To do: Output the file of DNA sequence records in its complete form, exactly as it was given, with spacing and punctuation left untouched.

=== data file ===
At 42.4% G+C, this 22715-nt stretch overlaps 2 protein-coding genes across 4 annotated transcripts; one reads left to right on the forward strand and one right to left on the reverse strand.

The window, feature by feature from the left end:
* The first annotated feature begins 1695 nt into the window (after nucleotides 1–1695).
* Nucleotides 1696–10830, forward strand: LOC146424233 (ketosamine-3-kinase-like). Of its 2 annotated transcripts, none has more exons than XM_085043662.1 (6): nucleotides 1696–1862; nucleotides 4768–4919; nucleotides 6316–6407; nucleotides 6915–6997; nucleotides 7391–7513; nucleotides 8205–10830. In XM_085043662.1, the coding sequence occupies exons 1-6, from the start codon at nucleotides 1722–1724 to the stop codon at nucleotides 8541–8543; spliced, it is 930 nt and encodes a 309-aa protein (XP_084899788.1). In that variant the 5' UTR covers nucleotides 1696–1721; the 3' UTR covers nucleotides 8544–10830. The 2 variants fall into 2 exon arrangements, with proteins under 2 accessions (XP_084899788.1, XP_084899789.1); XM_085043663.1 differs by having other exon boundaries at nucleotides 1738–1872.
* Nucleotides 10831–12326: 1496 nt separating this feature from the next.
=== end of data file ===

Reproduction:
At 42.4% G+C, this 22715-nt stretch overlaps 2 protein-coding genes across 4 annotated transcripts; one reads left to right on the forward strand and one right to left on the reverse strand.

The window, feature by feature from the left end:
* The first annotated feature begins 1695 nt into the window (after nucleotides 1–1695).
* Nucleotides 1696–10830, forward strand: LOC146424233 (ketosamine-3-kinase-like). Of its 2 annotated transcripts, none has more exons than XM_085043662.1 (6): nucleotides 1696–1862; nucleotides 4768–4919; nucleotides 6316–6407; nucleotides 6915–6997; nucleotides 7391–7513; nucleotides 8205–10830. In XM_085043662.1, the coding sequence occupies exons 1-6, from the start codon at nucleotides 1722–1724 to the stop codon at nucleotides 8541–8543; spliced, it is 930 nt and encodes a 309-aa protein (XP_084899788.1). In that variant the 5' UTR covers nucleotides 1696–1721; the 3' UTR covers nucleotides 8544–10830. The 2 variants fall into 2 exon arrangements, with proteins under 2 accessions (XP_084899788.1, XP_084899789.1); XM_085043663.1 differs by having other exon boundaries at nucleotides 1738–1872.
* Nucleotides 10831–12326: 1496 nt separating this feature from the next.